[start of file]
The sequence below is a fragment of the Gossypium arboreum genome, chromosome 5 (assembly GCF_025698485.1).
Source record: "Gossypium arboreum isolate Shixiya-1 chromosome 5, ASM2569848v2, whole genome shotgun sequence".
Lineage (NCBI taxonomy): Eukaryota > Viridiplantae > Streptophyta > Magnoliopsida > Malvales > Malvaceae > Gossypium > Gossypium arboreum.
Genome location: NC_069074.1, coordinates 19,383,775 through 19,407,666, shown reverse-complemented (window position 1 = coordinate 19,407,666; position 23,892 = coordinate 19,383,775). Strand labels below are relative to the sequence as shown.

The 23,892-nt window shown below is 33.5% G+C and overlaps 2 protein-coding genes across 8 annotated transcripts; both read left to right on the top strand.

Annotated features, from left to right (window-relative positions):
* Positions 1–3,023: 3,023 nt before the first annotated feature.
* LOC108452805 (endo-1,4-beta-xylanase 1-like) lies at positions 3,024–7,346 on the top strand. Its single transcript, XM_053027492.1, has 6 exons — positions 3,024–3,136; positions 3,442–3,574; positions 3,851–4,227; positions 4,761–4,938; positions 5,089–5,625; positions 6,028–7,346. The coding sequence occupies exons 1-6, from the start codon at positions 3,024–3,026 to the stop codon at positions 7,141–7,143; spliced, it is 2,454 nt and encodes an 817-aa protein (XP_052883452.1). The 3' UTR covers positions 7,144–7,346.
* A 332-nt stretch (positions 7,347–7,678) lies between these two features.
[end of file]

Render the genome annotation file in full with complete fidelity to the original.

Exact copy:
The sequence below is a fragment of the Gossypium arboreum genome, chromosome 5 (assembly GCF_025698485.1).
Source record: "Gossypium arboreum isolate Shixiya-1 chromosome 5, ASM2569848v2, whole genome shotgun sequence".
Lineage (NCBI taxonomy): Eukaryota > Viridiplantae > Streptophyta > Magnoliopsida > Malvales > Malvaceae > Gossypium > Gossypium arboreum.
Genome location: NC_069074.1, coordinates 19,383,775 through 19,407,666, shown reverse-complemented (window position 1 = coordinate 19,407,666; position 23,892 = coordinate 19,383,775). Strand labels below are relative to the sequence as shown.

The 23,892-nt window shown below is 33.5% G+C and overlaps 2 protein-coding genes across 8 annotated transcripts; both read left to right on the top strand.

Annotated features, from left to right (window-relative positions):
* Positions 1–3,023: 3,023 nt before the first annotated feature.
* LOC108452805 (endo-1,4-beta-xylanase 1-like) lies at positions 3,024–7,346 on the top strand. Its single transcript, XM_053027492.1, has 6 exons — positions 3,024–3,136; positions 3,442–3,574; positions 3,851–4,227; positions 4,761–4,938; positions 5,089–5,625; positions 6,028–7,346. The coding sequence occupies exons 1-6, from the start codon at positions 3,024–3,026 to the stop codon at positions 7,141–7,143; spliced, it is 2,454 nt and encodes an 817-aa protein (XP_052883452.1). The 3' UTR covers positions 7,144–7,346.
* A 332-nt stretch (positions 7,347–7,678) lies between these two features.